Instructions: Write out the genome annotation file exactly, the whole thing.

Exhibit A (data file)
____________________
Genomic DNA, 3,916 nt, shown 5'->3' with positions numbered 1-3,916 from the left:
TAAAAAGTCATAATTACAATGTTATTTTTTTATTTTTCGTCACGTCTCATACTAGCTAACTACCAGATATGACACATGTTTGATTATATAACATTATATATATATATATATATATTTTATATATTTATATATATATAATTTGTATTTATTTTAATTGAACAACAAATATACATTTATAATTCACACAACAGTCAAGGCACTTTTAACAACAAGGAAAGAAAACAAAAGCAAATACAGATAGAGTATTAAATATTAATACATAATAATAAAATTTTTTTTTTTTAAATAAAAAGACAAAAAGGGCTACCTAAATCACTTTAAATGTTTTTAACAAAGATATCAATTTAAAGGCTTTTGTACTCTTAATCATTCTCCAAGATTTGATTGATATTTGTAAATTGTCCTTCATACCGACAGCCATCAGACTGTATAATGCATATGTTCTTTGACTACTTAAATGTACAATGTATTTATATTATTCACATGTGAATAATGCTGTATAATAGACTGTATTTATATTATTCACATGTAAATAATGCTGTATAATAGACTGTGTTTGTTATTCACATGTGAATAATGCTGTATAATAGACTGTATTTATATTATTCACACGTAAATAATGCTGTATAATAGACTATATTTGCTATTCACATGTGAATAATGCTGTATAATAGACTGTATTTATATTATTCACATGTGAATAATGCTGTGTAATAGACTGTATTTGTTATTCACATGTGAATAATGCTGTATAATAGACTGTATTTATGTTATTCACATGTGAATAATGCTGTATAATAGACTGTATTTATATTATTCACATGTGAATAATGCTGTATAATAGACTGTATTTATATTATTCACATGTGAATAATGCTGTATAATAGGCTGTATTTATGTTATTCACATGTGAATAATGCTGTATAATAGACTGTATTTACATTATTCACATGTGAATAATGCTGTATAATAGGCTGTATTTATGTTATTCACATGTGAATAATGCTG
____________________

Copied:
Genomic DNA, 3,916 nt, shown 5'->3' with positions numbered 1-3,916 from the left:
TAAAAAGTCATAATTACAATGTTATTTTTTTATTTTTCGTCACGTCTCATACTAGCTAACTACCAGATATGACACATGTTTGATTATATAACATTATATATATATATATATATATTTTATATATTTATATATATATAATTTGTATTTATTTTAATTGAACAACAAATATACATTTATAATTCACACAACAGTCAAGGCACTTTTAACAACAAGGAAAGAAAACAAAAGCAAATACAGATAGAGTATTAAATATTAATACATAATAATAAAATTTTTTTTTTTTAAATAAAAAGACAAAAAGGGCTACCTAAATCACTTTAAATGTTTTTAACAAAGATATCAATTTAAAGGCTTTTGTACTCTTAATCATTCTCCAAGATTTGATTGATATTTGTAAATTGTCCTTCATACCGACAGCCATCAGACTGTATAATGCATATGTTCTTTGACTACTTAAATGTACAATGTATTTATATTATTCACATGTGAATAATGCTGTATAATAGACTGTATTTATATTATTCACATGTAAATAATGCTGTATAATAGACTGTGTTTGTTATTCACATGTGAATAATGCTGTATAATAGACTGTATTTATATTATTCACACGTAAATAATGCTGTATAATAGACTATATTTGCTATTCACATGTGAATAATGCTGTATAATAGACTGTATTTATATTATTCACATGTGAATAATGCTGTGTAATAGACTGTATTTGTTATTCACATGTGAATAATGCTGTATAATAGACTGTATTTATGTTATTCACATGTGAATAATGCTGTATAATAGACTGTATTTATATTATTCACATGTGAATAATGCTGTATAATAGACTGTATTTATATTATTCACATGTGAATAATGCTGTATAATAGGCTGTATTTATGTTATTCACATGTGAATAATGCTGTATAATAGACTGTATTTACATTATTCACATGTGAATAATGCTGTATAATAGGCTGTATTTATGTTATTCACATGTGAATAATGCTG